Some other fun facts:

- There was indeed an edition of the school paper that was burned. There was a positive review of "Midnight Cowboy", which was R-rated and very controversial at the time. Also, a letter to the editor criticized the class of 1971 as being rowdy hooligans. The principal said those article reflected badly on the school, and had all 2500 copies of the paper literally burned before distribution. (This was a Roman Catholic school, Monsignor Bonner, which is still there today. In my time there were about 2500 students, today there are about 600.)

"Midnight Cowboy" became a classic and made the careers of the principal actors. But the bigger story is that the letter about the Class of 1971 turned out to be very accurate.

In those days, our high school and all the other high schools in the diocese of Philadelphia had their graduations in Convention Hall, because it was big enough to hold the graduating classes of 800+ and their families.

The Class of 1971 was so rowdy at their graduation that, for the first and only time in the history of graduations there, our high school was banned from Convention Hall. They couldn't do anything to the Class of 1971, so they punished us, the Class of 1972, by not letting us graduate there.

Instead, our graduation was held at the Sun Oil Recreation Center in Feltonville, PA - which is a much smaller hall. Graduates were given 3 tickets for their families, which meant parents and maybe one sibling could go. The Sunoco people knew why we were there, and had lots of their people on hand, just in case, even though the Class of 1972 was nothing like the Class of 1971.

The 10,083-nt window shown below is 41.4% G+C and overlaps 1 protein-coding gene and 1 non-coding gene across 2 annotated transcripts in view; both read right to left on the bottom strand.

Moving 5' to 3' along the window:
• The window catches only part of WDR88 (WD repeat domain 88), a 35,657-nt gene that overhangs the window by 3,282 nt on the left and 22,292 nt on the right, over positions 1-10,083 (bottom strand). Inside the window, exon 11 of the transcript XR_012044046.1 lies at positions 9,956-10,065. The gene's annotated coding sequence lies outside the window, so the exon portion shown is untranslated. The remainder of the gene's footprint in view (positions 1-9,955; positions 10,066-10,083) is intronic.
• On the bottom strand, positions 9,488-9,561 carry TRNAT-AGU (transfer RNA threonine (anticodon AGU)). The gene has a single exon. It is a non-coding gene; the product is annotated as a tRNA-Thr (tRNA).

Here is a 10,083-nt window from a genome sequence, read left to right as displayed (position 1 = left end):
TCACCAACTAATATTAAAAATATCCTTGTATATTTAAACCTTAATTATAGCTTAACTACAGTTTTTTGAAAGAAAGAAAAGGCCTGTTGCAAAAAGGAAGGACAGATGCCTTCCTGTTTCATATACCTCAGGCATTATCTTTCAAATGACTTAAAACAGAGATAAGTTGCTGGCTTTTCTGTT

Our response to this was typical (for us, anyway).

While waiting outside the hall for things to start, one of us began to sing the Texaco song ("You can trust your car, to the man who wears the star...") over and over. Soon all 600 of us were singing it. The Sunoco people, and the faculty, were not amused.

For some reason, the procession hymn chosen for the ceremony was "Amazing Grace", which very few Catholics knew in those days, it being a "Protestant" hymn. So we had to learn it in the days preceding graduation. But they made a mistake in the lyrics - or maybe it was a prank by whoever typed up the sheets.

The line

"Through many dangers, toils and snares"

was printed as

"Through many dangers, oils and snares"

Which is exactly what all 600+ of us sang as we entered the hall. Several times, in fact, because there were so many of us that it took a couple of playings to get us all into the hall, and then we wouldn't stop until we'd gone through all the verses again.

Given the ownership of the hall, that typo can not have been a coincidence.

I'm not a Catholic anymore - in fact, one of the ironies of parochial schools is that so many of their graduates left the church!

73 de Jim, N2EY